Youtube users have been using the “like” and “dislike” buttons to show their preferences and dislikes for videos for many years. Users have a long-standing pattern of disliking videos with which they disagree, similar to the common cancel community. Because of this practice, the Google-owned video-sharing website has questioned whether this method of disliking videos at random has resulted in a deterioration in Creators’ mental health. Youtube is also conducting experiments to hide the number of dislikes on their posts.
Youtube clarified in a tweet that the campaign was launched “in response to creator feedback about well-being.” This is also an effort to put a stop to user-targeted dislike campaigns. They previously revealed that they had started a small experiment. The research was conducted to see if there were any new prototypes that didn’t show a public hate count. They also showed off a potential experiment concept.
However, via the YouTube Studio tool, content creators will also be able to see the exact number of likes and dislikes. Viewers may also like or hate a video to provide input to the producers. The act of liking and disliking a video often aids viewers in fine-tuning the YouTube suggestions they see.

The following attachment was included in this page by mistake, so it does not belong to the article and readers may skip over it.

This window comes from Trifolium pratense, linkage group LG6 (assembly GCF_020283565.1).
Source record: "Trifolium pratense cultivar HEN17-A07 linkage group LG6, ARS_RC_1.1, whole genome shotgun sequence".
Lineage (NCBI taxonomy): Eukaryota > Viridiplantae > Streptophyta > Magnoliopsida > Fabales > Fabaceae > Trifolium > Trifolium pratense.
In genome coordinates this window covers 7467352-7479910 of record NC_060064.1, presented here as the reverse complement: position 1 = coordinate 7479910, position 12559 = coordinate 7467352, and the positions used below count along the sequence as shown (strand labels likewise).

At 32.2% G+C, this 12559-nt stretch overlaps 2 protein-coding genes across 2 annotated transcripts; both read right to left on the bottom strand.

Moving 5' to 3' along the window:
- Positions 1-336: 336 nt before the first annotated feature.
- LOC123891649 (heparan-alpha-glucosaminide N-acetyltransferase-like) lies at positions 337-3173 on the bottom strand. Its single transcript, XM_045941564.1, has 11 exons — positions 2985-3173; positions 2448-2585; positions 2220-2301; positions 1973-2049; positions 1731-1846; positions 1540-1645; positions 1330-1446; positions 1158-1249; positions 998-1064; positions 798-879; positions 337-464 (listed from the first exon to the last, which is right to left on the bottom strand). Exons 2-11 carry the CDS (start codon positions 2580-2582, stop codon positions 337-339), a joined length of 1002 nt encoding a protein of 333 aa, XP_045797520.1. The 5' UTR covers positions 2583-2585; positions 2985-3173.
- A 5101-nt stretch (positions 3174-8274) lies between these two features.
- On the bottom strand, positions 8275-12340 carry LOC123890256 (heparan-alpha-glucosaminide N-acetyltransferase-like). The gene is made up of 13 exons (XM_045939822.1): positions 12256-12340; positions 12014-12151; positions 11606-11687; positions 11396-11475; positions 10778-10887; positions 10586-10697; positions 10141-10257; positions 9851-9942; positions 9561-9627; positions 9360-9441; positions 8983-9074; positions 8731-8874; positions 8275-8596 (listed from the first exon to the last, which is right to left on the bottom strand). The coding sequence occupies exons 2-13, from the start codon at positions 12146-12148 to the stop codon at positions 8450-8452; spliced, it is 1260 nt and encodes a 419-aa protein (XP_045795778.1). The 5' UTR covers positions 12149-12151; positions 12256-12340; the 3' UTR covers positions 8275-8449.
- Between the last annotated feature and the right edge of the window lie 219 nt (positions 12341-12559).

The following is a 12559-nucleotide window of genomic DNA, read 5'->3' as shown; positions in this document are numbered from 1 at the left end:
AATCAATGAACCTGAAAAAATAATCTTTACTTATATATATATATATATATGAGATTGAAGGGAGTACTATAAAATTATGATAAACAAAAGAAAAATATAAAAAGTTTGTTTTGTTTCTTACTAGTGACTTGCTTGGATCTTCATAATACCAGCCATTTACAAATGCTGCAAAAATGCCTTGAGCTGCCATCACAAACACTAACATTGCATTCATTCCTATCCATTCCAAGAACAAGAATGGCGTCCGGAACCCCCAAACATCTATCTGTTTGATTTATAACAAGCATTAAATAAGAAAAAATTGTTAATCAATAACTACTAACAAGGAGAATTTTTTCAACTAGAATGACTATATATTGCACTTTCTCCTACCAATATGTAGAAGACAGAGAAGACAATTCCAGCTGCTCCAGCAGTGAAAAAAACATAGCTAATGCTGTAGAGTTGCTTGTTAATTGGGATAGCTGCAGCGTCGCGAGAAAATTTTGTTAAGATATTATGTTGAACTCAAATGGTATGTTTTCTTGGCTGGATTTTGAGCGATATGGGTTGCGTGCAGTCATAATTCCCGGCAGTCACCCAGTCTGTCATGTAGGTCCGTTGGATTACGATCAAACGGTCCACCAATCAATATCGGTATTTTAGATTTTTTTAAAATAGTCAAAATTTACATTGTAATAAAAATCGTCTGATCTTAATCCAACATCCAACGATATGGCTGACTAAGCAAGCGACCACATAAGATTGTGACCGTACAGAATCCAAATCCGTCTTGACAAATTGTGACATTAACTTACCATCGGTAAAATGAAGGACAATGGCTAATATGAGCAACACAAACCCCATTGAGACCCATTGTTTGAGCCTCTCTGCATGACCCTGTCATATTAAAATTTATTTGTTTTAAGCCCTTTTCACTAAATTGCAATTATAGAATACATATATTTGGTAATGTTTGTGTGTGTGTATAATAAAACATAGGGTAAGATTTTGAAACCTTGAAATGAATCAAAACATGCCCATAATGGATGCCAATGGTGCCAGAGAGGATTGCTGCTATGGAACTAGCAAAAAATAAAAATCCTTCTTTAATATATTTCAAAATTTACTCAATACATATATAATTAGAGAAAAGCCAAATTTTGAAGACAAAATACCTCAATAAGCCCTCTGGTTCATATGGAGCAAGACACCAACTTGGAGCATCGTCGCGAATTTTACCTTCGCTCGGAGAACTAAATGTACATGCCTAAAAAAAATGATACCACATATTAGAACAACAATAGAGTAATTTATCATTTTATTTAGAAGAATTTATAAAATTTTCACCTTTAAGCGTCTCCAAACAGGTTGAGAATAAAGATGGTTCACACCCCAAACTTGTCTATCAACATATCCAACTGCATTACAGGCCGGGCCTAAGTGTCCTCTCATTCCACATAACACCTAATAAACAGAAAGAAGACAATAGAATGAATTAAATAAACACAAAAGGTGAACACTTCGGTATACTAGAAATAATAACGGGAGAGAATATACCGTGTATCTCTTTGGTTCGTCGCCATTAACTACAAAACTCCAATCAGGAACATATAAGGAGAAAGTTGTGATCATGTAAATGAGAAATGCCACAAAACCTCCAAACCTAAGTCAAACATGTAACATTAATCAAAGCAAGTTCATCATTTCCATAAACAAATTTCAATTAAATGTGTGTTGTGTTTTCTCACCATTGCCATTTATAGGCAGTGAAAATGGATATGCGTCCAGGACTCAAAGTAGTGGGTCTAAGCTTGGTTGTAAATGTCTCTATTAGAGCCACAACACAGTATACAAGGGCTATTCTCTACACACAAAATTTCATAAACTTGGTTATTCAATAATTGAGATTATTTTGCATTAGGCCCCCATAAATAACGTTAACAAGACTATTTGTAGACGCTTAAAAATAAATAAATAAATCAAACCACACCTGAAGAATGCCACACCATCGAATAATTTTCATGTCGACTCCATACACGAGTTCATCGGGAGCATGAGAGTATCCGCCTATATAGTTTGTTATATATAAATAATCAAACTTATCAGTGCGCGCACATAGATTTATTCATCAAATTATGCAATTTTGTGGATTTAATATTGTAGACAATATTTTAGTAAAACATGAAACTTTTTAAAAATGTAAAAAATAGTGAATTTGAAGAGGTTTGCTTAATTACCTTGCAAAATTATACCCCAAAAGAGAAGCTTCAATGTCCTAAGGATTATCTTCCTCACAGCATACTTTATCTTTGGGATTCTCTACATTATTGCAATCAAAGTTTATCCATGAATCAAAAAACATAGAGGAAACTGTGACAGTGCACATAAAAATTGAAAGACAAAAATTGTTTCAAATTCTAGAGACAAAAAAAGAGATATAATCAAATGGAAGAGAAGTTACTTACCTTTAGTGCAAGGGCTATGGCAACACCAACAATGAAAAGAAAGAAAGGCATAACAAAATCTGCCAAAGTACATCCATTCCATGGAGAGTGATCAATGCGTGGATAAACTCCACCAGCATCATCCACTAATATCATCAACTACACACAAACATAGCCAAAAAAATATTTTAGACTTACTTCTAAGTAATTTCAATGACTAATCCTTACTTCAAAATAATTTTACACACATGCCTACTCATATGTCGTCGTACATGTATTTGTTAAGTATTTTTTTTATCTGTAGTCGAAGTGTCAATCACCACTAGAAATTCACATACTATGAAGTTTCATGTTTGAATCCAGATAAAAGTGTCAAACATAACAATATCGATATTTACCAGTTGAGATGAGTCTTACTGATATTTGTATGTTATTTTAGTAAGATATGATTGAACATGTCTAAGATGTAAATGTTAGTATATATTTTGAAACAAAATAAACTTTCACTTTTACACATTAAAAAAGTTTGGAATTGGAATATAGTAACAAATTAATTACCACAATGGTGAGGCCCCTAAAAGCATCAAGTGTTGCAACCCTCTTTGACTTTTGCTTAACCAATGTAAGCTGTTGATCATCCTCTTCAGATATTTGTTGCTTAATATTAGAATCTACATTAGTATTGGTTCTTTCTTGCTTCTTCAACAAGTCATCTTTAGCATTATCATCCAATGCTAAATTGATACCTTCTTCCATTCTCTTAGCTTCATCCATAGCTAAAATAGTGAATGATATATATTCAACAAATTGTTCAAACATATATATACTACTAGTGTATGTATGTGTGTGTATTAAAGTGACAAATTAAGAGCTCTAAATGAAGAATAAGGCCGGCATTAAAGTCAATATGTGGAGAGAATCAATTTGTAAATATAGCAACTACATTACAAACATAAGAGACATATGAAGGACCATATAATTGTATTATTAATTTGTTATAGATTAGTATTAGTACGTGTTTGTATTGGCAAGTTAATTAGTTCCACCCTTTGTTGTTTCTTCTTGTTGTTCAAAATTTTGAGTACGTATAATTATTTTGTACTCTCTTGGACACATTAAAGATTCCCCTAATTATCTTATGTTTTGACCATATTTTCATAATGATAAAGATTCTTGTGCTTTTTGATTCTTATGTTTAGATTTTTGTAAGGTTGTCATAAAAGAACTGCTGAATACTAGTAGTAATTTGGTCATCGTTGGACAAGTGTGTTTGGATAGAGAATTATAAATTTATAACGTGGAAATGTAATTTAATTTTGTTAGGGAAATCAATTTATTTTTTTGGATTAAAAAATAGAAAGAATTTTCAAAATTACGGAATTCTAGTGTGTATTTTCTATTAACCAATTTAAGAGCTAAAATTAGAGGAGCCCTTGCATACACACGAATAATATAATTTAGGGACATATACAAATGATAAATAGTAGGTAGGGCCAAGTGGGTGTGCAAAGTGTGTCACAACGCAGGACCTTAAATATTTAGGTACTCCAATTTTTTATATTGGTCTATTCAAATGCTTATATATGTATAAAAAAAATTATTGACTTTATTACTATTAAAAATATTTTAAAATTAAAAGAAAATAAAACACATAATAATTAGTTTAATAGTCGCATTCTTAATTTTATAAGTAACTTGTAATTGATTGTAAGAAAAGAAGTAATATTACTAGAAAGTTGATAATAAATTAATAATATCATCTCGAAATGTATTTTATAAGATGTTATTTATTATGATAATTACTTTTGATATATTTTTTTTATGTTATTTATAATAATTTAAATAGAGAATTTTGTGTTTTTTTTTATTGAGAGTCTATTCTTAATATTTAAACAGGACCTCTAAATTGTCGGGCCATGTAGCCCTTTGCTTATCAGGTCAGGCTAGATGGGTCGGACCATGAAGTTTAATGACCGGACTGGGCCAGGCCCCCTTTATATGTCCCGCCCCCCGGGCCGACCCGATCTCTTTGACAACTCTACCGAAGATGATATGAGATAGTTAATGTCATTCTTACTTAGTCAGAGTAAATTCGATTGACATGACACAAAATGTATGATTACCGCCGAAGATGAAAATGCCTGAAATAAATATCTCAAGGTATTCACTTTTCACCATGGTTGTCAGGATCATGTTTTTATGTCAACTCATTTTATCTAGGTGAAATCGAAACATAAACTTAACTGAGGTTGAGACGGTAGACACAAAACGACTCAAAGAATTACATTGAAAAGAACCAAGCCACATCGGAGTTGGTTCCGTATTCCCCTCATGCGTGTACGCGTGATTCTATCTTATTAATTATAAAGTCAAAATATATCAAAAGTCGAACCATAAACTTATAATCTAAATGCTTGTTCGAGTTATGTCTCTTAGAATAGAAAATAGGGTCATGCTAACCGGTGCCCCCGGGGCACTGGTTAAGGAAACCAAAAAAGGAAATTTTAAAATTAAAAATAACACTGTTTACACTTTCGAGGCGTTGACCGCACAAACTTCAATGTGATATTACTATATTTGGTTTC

Dislike Campaigns with an Intent
Youtube was the focus of a “targeted dislike drive” in 2018. In 2018, the Youtube Rewind video received 19 million dislikes compared to 2.9 million likes. That is why Youtube is experimenting with hiding the dislikes count on videos. In less than a week after its release, this video has amassed the most dislikes. One of the reasons for the dislike campaign on this video was that it failed to acknowledge many native YouTube makers. Instead, mainstream celebrities such as Will Smith, Trevor Noah, and John Oliver were featured in the rewind video, which angered critics.
This article has been referenced from Tech Sathi